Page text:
Incident Action Plan [IAP] Phase 1 For this assignment, you will begin working on an Incident Action Plan (IAP), which is due in Unit VIII. There are five phases to the IAP. You will complete Phase 1 in this assignment. Refer to the FEMA Incident Action Planning Guide, specifically Phase 1. See Unit VIII assignment instructions for more details about the final requirements for the IAP. The incident action planning process will be a way for you to plan and execute operations on any incident that may occur within the community provided in the scenario. This means that incident action planning will be more than producing an IAP. It will be a set of activities in each unit that provides a consistent rhythm and structure to incident management of any type. In several units of this course, through the incident action planning process, you will begin developing a tool that will synchronize operations at the incident level to ensure that incident operations are conducted in support of incident objectives. The incident action planning process is built on the following phases: 1. understand the situation; 2. establish incident objectives; 3. develop the plan; 4. prepare and disseminate the plan; and 5. execute, evaluate, and revise the plan. During each phase, you will prepare a well-organized and thoughtful summary/narrative consisting of two sections. One section will consist of a one-to-two-page narrative for each phase of the IAP. In this assignment, your narrative will consist of your evaluation of Phase I of the IAP. Phase I covers the operational period, which is the period of time scheduled for executing a given set of operational actions as specified in the IAP. Chapter 4 of the textbook National incident management system: Principles and practice (pp. 45-46) defines the Operational Period and the specific incident mission requirements needed to begin Phase 1. The second section of your summary/narrative will consist of at least three pages in which you address the following: If or when the Finance/Administration Section should be established during an emergency incident; If the emergency incident requires a Finance/Administration section, determine when it should have pre-established agreements, contracts, and a procedural process with local vendors, suppliers, and contractors on equipment and/or supplies that could be required during the emergency; If the emergency incident does not require a Finance/Administration section, determine why it does not need preestablished agreements, contracts, and a procedural process with local vendors, suppliers, and contractors on equipment and/or supplies that could be required during the emergency; and Explain the importance of a budget for fire and emergency medical services (EMS) administration in preparation for emergency incidents For Phase 1, retrieve ICS Form 201: Incident Briefing from the IAP Assignment Documents folder in the course menu on Blackboard and begin entering the data from the background information documents and the scenario you choose. This information and other resources will enable you to complete Phase I of the IAP. Check with your instructor if you are having difficulty with any section of the form. You will choose one event from the different incident scenarios that could occur on Little Columbia Southern Island. Please click here to view the scenarios. The background information will be the same for all five events; however, the emergency event will be different. The five incident scenarios are: fire-related emergency, storm-related emergency, public health-related emergency, environmental-related emergency, and mass shooter incident. In addition, you are provided photos of various places on Little Columbia Southern Island to help you evaluate the conditions for the scenario you choose. MSE 5201, Advanced Fire Administration 3 Click here for access to bay homes photos. Click here for a map of the island. Click here for northern side of island photos. Click here for middle of island home photos. Click here for south side of island photos. Click here for unimproved roads photos. Refer to these documents for this assignment as well as all other assignments when completing the IAP. Use any available resource that your community has available as if it were Columbia County. For instance, if your county has 23 fire apparatus equipment, then make them available if needed for Columbia County, or if your county has a mobile medical clinic and it is part of your plan then list it on the form. These resources will be listed on ICS Form 201. The purpose of this assignment is for you to apply the concepts and knowledge you learned in this unit to begin writing the IAP. Also, this assignment provides you with the opportunity to use your skills, expertise, and experience to enrich your response. To supplement your discussion and support your writing, you may use information from reputable, reliable journal articles, case studies, scholarly papers, and other sources that you feel are pertinent. You should use at least three sources that can include one or both of your textbooks. All sources used, including the textbook(s), must be referenced; paraphrased and quoted material must have accompanying citations in proper APA style. Both the summary/narrative and the completed ICS Form 202 should be uploaded into the assignment area in Blackboard
Public Health-Related Emergency Scenario Severe Acute Respiratory Syndrome (SARS) One of the island residents returned to the island after being overseas and volunteering in several rural hospitals. During this time, the person was unknowingly carrying Severe Acute Respiratory Syndrome (SARS). The man spoke at several island events during a seven day period and at neighboring humanitarian events throughout Columbia County. He even spoke at a July 4th event on the island where just under a thousand visitors made contact with him during the two-day event to raise money for another humanitarian trip. The next day, he suddenly became ill with shortness of breath, flu-like symptoms, gastrointestinal discomfort, muscle ache, and a cough. Over a two-day period, several more people on the island began complaining of similar symptoms to include lethargy and a sore throat. There was a small red tide outbreak that causes the same symptoms in many patients. Paramedics from Little Columbia Southern Island Fire Department responded to the emergency and a patient was transported via boat to the closest hospital. As a result of the red tide bloom, many patients believed the symptoms were just that. The local hospital misdiagnosed SARs as the side effects of the red tide bloom and released the patient to return to the island. As a result, the disease spread rapidly throughout the tight-knit community with a total of 12 deaths. M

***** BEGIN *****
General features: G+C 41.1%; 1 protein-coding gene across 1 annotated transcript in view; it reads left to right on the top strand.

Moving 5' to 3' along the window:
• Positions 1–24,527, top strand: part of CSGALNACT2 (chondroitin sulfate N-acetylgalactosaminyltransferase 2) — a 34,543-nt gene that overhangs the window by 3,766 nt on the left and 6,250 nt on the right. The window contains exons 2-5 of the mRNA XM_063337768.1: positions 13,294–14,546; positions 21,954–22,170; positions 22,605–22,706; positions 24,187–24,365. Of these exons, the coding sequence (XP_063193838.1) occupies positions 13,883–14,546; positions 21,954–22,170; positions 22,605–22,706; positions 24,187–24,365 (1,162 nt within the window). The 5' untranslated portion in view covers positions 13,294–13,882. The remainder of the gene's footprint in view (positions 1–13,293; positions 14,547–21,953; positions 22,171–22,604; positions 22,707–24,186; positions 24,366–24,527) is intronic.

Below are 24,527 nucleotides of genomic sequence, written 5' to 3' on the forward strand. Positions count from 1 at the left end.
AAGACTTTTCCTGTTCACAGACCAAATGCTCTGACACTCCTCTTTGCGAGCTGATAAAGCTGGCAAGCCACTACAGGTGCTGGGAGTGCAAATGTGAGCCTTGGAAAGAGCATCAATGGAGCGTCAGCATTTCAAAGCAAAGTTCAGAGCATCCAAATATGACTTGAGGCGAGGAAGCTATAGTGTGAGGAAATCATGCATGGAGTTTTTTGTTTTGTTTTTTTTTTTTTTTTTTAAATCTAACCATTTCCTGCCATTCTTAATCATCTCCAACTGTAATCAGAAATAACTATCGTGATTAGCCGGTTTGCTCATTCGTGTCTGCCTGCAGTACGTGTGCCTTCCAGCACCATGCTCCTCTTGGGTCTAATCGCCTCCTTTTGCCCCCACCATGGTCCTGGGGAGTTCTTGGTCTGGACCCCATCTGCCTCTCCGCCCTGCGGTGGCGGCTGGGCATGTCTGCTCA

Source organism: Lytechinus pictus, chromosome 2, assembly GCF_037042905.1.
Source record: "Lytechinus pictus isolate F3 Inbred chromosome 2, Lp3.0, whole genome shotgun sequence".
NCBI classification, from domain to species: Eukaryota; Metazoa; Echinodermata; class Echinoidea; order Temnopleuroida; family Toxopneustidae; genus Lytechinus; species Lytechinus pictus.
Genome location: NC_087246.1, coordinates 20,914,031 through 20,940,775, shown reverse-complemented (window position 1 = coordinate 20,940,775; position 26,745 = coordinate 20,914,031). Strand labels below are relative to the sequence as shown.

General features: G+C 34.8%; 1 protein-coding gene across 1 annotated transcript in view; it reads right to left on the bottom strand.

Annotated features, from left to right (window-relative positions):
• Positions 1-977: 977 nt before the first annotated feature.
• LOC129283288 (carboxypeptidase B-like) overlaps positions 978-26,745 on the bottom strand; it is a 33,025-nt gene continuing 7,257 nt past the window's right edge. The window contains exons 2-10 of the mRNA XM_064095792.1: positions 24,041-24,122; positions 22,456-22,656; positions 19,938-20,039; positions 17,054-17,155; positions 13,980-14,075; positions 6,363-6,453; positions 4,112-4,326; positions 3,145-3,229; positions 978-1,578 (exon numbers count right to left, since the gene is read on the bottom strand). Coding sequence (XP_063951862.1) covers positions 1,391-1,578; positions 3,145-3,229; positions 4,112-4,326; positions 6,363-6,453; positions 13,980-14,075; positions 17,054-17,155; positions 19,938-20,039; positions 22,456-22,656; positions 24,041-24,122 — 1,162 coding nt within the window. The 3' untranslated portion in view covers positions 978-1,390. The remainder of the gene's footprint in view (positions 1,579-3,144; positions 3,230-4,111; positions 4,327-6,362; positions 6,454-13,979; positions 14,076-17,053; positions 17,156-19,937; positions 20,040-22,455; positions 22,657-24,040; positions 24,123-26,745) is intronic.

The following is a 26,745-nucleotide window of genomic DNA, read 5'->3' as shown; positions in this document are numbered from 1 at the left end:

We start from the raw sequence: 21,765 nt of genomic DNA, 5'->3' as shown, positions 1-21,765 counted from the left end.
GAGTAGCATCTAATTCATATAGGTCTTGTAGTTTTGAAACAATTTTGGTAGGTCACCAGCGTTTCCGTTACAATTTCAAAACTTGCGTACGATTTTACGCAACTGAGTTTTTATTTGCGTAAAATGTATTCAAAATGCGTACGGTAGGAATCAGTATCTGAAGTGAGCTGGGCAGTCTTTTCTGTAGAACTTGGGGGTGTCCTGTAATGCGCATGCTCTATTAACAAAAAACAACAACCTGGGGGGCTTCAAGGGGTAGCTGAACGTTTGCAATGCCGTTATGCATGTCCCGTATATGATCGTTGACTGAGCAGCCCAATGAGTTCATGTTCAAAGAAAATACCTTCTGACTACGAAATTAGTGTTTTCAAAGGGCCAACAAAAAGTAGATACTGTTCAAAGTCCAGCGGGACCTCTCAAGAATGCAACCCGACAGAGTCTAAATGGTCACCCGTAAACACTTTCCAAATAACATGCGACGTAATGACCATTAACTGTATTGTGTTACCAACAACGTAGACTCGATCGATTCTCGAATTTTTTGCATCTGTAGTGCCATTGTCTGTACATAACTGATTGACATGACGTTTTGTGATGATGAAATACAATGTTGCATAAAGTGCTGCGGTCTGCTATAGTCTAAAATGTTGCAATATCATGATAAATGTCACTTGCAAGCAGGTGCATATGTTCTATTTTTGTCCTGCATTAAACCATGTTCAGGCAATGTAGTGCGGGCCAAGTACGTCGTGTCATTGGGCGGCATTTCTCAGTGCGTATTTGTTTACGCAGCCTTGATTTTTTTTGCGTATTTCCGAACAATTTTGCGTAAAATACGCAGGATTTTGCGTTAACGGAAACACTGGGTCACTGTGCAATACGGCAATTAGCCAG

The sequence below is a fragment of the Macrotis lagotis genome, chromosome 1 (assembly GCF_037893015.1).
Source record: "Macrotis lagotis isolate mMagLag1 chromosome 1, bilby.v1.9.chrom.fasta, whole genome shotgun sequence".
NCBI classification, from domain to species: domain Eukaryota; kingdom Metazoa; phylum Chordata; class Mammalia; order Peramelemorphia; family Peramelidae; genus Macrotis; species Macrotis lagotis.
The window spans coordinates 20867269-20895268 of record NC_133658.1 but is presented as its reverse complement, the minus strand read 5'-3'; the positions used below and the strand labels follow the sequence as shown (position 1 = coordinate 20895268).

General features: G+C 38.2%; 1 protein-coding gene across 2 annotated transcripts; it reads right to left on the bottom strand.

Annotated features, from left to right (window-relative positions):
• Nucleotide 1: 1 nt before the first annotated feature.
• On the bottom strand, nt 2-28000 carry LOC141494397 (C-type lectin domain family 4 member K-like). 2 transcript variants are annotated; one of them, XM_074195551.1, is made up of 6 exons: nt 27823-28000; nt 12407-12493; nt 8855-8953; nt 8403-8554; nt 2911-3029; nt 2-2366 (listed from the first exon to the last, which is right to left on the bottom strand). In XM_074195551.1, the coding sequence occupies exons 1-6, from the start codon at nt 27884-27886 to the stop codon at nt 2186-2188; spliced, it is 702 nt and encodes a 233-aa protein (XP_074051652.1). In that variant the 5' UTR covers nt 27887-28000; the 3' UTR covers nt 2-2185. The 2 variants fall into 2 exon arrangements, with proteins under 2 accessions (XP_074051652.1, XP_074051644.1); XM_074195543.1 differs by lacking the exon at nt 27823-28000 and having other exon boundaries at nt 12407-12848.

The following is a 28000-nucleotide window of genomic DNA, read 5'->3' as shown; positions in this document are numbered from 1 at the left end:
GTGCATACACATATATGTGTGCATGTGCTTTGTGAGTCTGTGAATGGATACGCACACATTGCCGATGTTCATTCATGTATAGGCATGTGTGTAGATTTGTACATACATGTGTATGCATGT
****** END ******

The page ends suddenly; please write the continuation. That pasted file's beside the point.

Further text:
Background and Scenarios for Incident Action Plan Project Little Columbia Southern Island Physical Attributes and Infrastructure Little Columbia Southern Island is a bridgeless barrier island located off the Southwest Coast of the United States. The nearest municipality is a one hour drive from the Columbia Coastal Marina, which then takes 45 minutes to reach the island by ferry or boat. The water between the mainland and the island is designated as a protected wildlife zone by the U. S. Fish and Game Commission. All boat traffic is limited to 15 mph per hour. The island is approximately seven miles in length and varies between 1/8 and 3/8 miles wide. The length and width of the island changes as currents erode and deposit sand along the shoreline. The only vehicles/equipment on the island are electric golf carts used by the residents, one 1930 jeep used to grade the main road, a Coastal Power & Light truck, one sea plane, and fire department apparatus. There are no commercial stores or facilities on the island, which includes food or other amenities. The governing body of the island is an Advisory Board with one person elected from each district of the island representing 2,724 residents. The island is divided equally into five different districts. The advisory board communicates concerns, problems or issues to the Columbia County Commissioner who represents the island. All Advisory Board and community meetings are held in the Coastal Chapel on the island. Rarely do the island residents attend any of the County Commission meetings due to the time and distance to the meetings held on the mainland. The Advisory Board provides a summary list of the issues and considerations for their County Commissioner to present at various hearings and meetings. The island is divided into three distinct mindsets. The northern end of the island will not utilize any governmental agency and refuses to have potable water connected to their homes. The middle of the island is made up of rental properties along the coast and bay. The southern part of the island is made up of residents who have a vision for change by developing the infrastructure to include water and sewer from the mainland. The majority of the island is single-family homes with two condominium developments; combined, both condominiums have 300 units. The condominiums on the bay are protected by a sprinkler system that is supplied from a fire pump connected to the island’s only pond. The island has no public use or facilities for public access. The road system consists of unimproved paths and dirt roads which are maintained by the residents. Many of the unimproved paths and dirt roads only allow vehicular access that is limited to the width of a golf cart. The main roadway system that runs the length of the island will accommodate fire apparatus and the island’s utility truck. Residents that live on the bay side have privately owned docks that extend out past the shallow flats for access to their home. Many of those homes are only accessible from the dock and water. There is only one dock that will accommodate the ferry and fire boat from Columbia County Emergency Services. The ferry is mainly used for transporting people and household garbage from the island to the Columbia Coastal Marina. The infrastructure is very limited with Coastal Power & Light providing electricity and the Coastal Telephone Company providing phone services. Cellular phone coverage is limited due to a lack of cellular towers within close range. Potable water is provided by a privately-owned water company (owned by one of the island residents). The privately-owned water company has a deep well that provides water to 10% of the island residents through a 3-inch water main with 1 ½ inch branches. The four fire hydrants located in the southern part of the island are fed from the fire pump. All the homes in the northern section of the island have individual cisterns that rely on rain as their source of water. Some homes have shallow wells and a reverse osmosis desalinization plant that provides water to 38% of the residents and condominiums. Single-family homes are on septic tanks and drain field systems, except the condominiums which has a wastewater treatment system. All parcels of the island are privately owned by the residents and there are 745 platted lots ranging in various sizes from one tenth of an acre to five acres. The majority of the homes and structures have native vegetation within five feet and no fuel reduction buffers. Several of the residents have pushed for community awareness regarding Firewise principles and a defensible space, keeping wildfire away from homes and structures, but it has been met with resistance. They want the native vegetation to remain in place to have the old coastal look. Part of the concern from those aware of the fire danger are weather patterns and available firefighting resources that would influence the ability to control the fire quickly. Emergency Services Emergency medical services are provided by the Little Columbia Southern Island Fire Department. The fire department has two fulltime career personnel which includes the fire chief and a firefighter/paramedic. Four volunteers from the community provide assistance to the fire department on emergency incidents. The fire department is funded through a non-ad valorem assessment levied on each property and contributions from island residents and visitors during special events held on the island. Law enforcement is provided by the Columbia County Sheriff’s Department. The Little Columbia Southern Island Fire Department was formed after a fatal fire that killed four island residents. The delayed response from Columbia County Emergency Services to the fire occurred after the 9-1-1 call was dropped. The fire was so intense that fire investigators from the State could not determine the cause. Following that fire incident, the island’s Advisory Board met and demanded fire protection. After several meetings with their County Commissioner a solution was proposed to provide limited fire protection and emergency services from the county. The Little Columbia Southern Island Fire Department was able to maintain on-duty status of at least one or more persons 24 hours per day, 7 days a week. In addition, the fire department had to initiate measures to control the emergency while the county provided a full response to the incident, if needed. The Little Columbia Southern Island Fire Department had to also submit a proposed budget for approval during the budgetary process beginning each October 1st. The island’s Advisory Board also serves as the Fire Board with oversight for the fire department. The total budget for the fire department is $220,057.78. Twenty thousand dollars is raised by the volunteers and Advisory Board from the sale of tee-shirts and hats during special events on the island. The fire department is temporarily using one of the rental homes on the island as their station. The station has a small generator which provides power to the radio, refrigerator, and some emergency lights during power outages. Most emergency calls are received by a cellular phone which is carried by the on-duty person at the fire station. Many residents do not trust the Columbia County 9-1-1 Public Address System (PAS) since the communications center dropped the emergency call that resulted in the fatal fire. The fire department utilizes two all-wheel drive pickup trucks converted to fire apparatus and two all-terrain vehicles (ATVs) to access the beach and remote areas of the island. Environmental-Related Emergency Scenario Red Tide Along the coastal area of Little Columbia Southern Island, the largest red tide bloom in more than five decades occurred, killing thousands of fish. Long-term island residents have never seen such a magnitude of devastation to the fish and marine organisms as is occurring with this bloom. As the dead fish and marine organisms begin to wash ashore, many of the residents have begun to develop health issues. According to the Fish and Wildlife Conservation Commission, the Department of Environmental Protection, and the Columbia Marine Laboratory, this red tide bloom threat is expected to last for three months. A researcher with the Ocean Technology program at the Columbia Marine Laboratory suggested that the phenomenon of red tide blooms has existed for centuries and many times the bloom remains offshore. However, this bloom is impacting the health and safety of residents and commercial fishing for the entire coastal area. The Department of Environmental Protection obtained a sample of the red tide bloom and discovered the bloom is the harmful algal bloom (HAB). As a result, multiple manatees, sea turtles, and bottlenose dolphins are being washed up on the northern side of the island. Columbia County health officials, the Department of Environmental Protection, and the Columbia Marine Laboratory have issued warnings of brevetoxin exposure from the HAB. However, each agency’s warning does not exactly contain the same information. Nonetheless, they all agree that inhalation of aerosolized toxins or the consumption of any fish or marine life in the area may be dangerous to one’s health. They stated clinical symptom signs are respiratory illnesses followed by lethargy and muscle weakness including death. They have ordered a voluntary evacuation; however, residents of the island refuse to leave. The Department of Environmental Protection and health officials began monitoring the potable water from the reverse osmosis desalinization system and found HAB have penetrated the purification semipermeable membrane, allowing the toxin to be disseminated into the potable water. In fact, several residents had complained that the potable water tasted salty at times and county officials refused to investigate the complaints because of it being a private system. Within a week after the red tide bloom began to occur, 45 deaths resulted from people drinking the water and eating shellfish from the bay.